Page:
Solution: d)


Aggregate Demand: Aggregate demand (AD) or domestic final demand (DFD) is the total demand for final goods and services in an economy at a given time.

Aggregate Supply: The total supply of goods and services available to a particular market from producers.

The concept was first introduced by Keynes. If aggregate demand exceeds the aggregate value of output at the full employment level, there will exist an inflationary gap in the economy.

It is thus the result of excess demand.

Therefore If AD>AS at full employment

C= consumption I=investment G=government expenditure X=exports M=imports

Let y, be the aggregate at full employment where A=>AD=AS. At A output will not rise further. Now suppose that there is shift in AD->AD’, i.e AD>AS. Then there will be increase in prices. As A->B can be termed as an “inflationary Gap”. Similarly, we can also have a “deflationary Gap” as a “recessionary Gap”.


Justification :

At the full employment level everyone will be having the source of income and thus the purchasing power. Hence the demand for the goods and services increases.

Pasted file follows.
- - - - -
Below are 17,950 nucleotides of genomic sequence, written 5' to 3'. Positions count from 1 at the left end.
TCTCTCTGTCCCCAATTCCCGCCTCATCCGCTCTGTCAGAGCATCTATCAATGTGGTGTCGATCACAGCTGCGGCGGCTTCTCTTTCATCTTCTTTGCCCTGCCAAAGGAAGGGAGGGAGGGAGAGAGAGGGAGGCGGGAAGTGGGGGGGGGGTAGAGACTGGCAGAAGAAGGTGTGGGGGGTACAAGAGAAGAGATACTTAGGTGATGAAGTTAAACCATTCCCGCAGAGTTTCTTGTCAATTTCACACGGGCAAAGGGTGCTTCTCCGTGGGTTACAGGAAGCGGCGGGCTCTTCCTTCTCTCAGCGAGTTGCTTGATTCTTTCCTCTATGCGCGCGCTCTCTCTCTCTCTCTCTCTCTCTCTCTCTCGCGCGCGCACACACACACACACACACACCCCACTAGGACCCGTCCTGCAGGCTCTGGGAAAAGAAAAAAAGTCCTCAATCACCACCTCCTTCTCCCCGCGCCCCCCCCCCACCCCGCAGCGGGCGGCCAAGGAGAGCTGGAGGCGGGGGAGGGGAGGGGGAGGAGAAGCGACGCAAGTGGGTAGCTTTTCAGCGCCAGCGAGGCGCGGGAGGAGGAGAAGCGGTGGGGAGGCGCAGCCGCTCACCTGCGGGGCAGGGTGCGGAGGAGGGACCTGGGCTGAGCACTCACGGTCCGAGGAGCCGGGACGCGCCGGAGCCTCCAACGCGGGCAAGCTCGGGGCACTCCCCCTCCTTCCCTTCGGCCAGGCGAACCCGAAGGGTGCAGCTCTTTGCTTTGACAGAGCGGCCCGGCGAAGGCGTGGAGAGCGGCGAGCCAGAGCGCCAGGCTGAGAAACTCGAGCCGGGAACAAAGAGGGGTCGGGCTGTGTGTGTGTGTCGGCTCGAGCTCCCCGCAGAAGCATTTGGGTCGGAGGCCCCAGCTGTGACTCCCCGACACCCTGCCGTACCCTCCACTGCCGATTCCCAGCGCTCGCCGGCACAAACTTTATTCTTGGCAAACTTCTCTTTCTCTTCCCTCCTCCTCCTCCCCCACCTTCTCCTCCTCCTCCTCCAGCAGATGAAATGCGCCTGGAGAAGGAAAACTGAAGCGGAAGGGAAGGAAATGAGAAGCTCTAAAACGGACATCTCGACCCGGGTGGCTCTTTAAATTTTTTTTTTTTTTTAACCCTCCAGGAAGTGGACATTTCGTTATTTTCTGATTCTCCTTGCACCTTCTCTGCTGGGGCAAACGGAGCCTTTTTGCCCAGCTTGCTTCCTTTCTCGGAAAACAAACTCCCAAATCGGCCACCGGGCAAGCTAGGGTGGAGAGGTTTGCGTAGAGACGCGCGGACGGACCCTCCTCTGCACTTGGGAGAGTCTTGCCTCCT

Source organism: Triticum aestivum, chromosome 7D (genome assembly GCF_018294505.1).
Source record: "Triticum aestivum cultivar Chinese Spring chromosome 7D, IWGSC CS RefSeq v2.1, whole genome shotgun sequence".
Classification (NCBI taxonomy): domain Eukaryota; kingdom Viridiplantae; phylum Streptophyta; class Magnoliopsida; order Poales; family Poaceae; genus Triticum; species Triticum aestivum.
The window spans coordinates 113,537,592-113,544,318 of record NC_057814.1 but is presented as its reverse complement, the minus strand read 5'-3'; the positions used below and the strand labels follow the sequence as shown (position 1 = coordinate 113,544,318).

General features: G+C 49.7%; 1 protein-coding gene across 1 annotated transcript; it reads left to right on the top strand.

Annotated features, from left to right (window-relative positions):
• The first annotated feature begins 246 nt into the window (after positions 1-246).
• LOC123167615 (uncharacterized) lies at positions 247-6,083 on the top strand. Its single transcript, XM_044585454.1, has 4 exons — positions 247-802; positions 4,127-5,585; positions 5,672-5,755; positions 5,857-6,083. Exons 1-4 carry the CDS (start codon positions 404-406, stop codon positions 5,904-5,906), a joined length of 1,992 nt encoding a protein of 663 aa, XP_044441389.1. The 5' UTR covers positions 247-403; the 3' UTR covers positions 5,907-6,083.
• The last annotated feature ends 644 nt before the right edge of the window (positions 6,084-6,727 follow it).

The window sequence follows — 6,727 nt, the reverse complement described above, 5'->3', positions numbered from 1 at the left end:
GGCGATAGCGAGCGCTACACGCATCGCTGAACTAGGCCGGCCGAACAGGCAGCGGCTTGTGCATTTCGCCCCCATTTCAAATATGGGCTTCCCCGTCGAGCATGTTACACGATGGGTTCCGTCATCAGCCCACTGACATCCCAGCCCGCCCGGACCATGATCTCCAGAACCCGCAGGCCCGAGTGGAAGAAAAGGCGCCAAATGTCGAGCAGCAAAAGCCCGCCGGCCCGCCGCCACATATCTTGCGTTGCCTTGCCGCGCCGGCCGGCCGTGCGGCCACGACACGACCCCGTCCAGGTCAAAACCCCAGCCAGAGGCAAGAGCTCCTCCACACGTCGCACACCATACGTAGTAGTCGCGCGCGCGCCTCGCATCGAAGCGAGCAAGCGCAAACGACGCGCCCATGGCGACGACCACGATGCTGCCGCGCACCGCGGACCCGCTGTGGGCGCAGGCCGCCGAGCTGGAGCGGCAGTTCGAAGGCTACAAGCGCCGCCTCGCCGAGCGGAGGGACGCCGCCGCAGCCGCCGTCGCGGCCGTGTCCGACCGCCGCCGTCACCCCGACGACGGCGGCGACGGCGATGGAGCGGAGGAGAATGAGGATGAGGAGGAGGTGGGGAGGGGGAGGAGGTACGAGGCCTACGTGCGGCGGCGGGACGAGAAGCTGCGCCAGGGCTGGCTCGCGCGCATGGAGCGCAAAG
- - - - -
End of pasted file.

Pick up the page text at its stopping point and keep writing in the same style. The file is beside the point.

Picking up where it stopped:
Whereas the capacity of the economy to produce the goods and services will be at the same level.

This leads to inflation i.e, the increase in the price of goods and services because of demand.

8)Consider the following statements regarding ‘capital depreciation’:

  1. Depreciation does not take into account unexpected or sudden destruction or disuse of capital as can happen with accidents, natural calamities or other such extraneous circumstances.
  2. It is based on a simple method that there is constant rate of depreciation based on the original value of an asset.

 Which of the above statement/s is/are correct.

a) Only 1

b) Only 2

c) 1 and 2

d) None of the above.

Solution c)

The monetary value of an asset decreases over time due to use, wear and tear or obsolescence. This decrease is measured as depreciation.